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  • Notre Dame-Wisconsin Will Split Tickets Evenly For Two-Game Neutral Site Football Series

    Notre Dame and Wisconsin are "splitting the tickets evenly" for their two-game football series at Lambeau Field and Soldier Field, a "rarity for neutral-site college football games during the regular season," according to Jason Galloway of the WISCONSIN STATE JOURNAL. The programs play at Lambeau Field in '20 and Soldier Field in '21. Notre Dame AD Jack Swarbrick said, "That creates a unique atmosphere. That’s the same atmosphere you get at a national championship game, and the energy in the stadium when you do that, both sides will be very full. It’s going to be a great atmosphere." Galloway notes there are "already ongoing discussions for another future UW game at Lambeau Field." UW played LSU at Lambeau Field last season. This will be the first time since '64 the programs have played each other (WISCONSIN STATE JOURNAL, 8/15).

    LAMBEAU LEAP: In Green Bay, Richard Ryman notes as the home team, Notre Dame will "control tickets in the bowl." The Packers will "make premium seat tickets available to its ticket holders first, as well as retain some tickets for internal use, similar to the Wisconsin-LSU arrangement." The LSU-UW game was "believed to have had an impact equal to or greater than a Packers home game, boosted by LSU fans arriving in large numbers as early as Thursday and renting meeting and convention spaces." But because Notre Dame-Wisconsin is in October, it "might not be as conducive to fans taking most of a week off to come to Green Bay, as they did over Labor Day weekend last year." On the other hand, many Notre Dame fans are "closer to Green Bay than were LSU fans." Meanwhile, Ryman reports the Packers paid Wisconsin $3M and LSU $2.5M for the game. The Packers "covered game expenses," and in return, they "got all ticket money, parking, concessions, sponsorship and merchandising revenue." Carmex Laboratories "sponsored Wisconsin-LSU, which was broadcast on ESPN." The Packers declined to "disclose financial arrangements for Wisconsin-Notre Dame." There will be no "outside sponsor of Wisconsin-Notre Dame." The Packers' goal is to have "one major non-Packers-football event at Lambeau Field every year," though none will be scheduled in '18, when the team "resurfaces the football field." The weekend before the Wisconsin-Notre Dame game, Whistling Straits in Kohler will host the Ryder Cup (GREEN BAY PRESS-GAZETTE, 8/15).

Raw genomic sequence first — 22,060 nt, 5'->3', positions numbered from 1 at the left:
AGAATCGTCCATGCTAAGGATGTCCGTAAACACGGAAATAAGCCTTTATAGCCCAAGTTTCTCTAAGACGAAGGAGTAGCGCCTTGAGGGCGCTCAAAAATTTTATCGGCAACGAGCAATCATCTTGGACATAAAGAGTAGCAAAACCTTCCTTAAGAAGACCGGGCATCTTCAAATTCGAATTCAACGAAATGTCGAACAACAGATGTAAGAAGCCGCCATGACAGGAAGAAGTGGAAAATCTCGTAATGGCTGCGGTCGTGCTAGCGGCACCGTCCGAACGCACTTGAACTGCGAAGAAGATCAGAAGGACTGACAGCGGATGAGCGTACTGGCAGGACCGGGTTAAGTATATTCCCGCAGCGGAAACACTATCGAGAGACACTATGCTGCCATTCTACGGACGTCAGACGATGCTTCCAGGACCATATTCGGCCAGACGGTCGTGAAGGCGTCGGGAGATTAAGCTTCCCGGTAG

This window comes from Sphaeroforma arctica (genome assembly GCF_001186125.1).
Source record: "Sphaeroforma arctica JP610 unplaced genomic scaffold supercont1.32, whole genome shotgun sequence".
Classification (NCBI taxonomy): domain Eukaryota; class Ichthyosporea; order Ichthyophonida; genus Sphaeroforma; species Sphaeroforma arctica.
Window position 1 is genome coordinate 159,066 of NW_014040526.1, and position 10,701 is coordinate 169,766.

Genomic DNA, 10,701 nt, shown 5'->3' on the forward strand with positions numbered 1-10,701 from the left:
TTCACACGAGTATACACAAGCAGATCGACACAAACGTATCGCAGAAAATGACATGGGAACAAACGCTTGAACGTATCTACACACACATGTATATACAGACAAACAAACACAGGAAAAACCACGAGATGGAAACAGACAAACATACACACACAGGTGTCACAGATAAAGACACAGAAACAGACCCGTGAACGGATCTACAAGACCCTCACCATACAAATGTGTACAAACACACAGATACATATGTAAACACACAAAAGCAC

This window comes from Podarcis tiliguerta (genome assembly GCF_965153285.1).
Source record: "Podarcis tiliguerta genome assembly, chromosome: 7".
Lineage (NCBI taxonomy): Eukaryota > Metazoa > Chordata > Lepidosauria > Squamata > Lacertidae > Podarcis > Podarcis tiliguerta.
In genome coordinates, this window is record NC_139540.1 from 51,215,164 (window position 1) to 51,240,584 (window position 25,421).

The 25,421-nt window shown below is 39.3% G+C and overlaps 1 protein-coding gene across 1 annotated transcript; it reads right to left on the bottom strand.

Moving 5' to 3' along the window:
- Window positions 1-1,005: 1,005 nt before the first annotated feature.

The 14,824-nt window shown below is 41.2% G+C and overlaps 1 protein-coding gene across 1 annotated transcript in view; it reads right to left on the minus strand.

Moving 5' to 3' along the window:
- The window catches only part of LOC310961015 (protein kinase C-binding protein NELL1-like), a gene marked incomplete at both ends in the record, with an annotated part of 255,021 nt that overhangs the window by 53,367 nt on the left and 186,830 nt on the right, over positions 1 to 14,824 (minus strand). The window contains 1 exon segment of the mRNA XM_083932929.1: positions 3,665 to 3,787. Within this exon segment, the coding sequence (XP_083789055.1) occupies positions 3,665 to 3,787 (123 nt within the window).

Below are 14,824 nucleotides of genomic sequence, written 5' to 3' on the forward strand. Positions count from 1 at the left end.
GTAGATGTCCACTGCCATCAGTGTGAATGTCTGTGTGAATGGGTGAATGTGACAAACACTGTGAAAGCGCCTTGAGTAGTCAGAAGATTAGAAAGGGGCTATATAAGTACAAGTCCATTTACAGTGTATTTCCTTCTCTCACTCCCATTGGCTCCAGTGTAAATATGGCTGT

WINDY CITY: In Chicago, Shannon Ryan notes both games are "designated as part of Notre Dame's Shamrock Series of neutral-site games." NBC will air the '20 game at Lambeau, and the Big Ten controls TV rights to the '21 game in Chicago. Notre Dame has "played 12 games at Soldier Field," most recently in '12 against Miami. The Wisconsin games will "extend Notre Dame's streak of playing in at least one active NFL stadium to 10 straight seasons." Wisconsin has played three games at Soldier Field, most recently in '11 against Northern Illinois. Last year's Wisconsin-LSU contest was the "first FBS game played at the Packers' stadium" (CHICAGO TRIBUNE, 8/15). In Milwaukee, Jeff Potrykus notes both Swarbrick and UW AD Barry Alvarez "anticipate the UW-Notre Dame game set for Soldier Field will be a hot ticket." Talks between UW and Notre Dame "began when Alvarez was still serving" as UW coach and AD. He "stepped down as head coach after" the '05 season. Packers President & CEO Mark Murphy said, "This series would not have come about if not for Barry with his strong connections with Notre Dame and Wisconsin." Murphy added that the Packers' Titletown District "should be open" in '20 (MILWAUKEE JOURNAL SENTINEL, 8/15).

    PERFECT SENSE
    : In South Bend, Mike Vorel writes this is a series that "makes sense from every angle: competitively, regionally, historically." Swarbrick: "These things are always a Rubik’s Cube when you’re trying to figure out how to put them together. One piece of it moves, and you’ve got to go back and try to refigure it. We had to stick with it, but in so many regards it came together exactly as we wanted it to." Swarbrick added that "experience is worthwhile" because it "decisively checks three different boxes." He said, "The first is the experience for our students who play football. The second is the competitive ramifications of the game, and the third is, how does it advance the university? What are the connections? What’s the story? I don’t know that we could have scheduled a game against an opponent in two venues that could have hit those marks more effectively than this two-game series" (SOUTH BEND TRIBUNE, 8/15).

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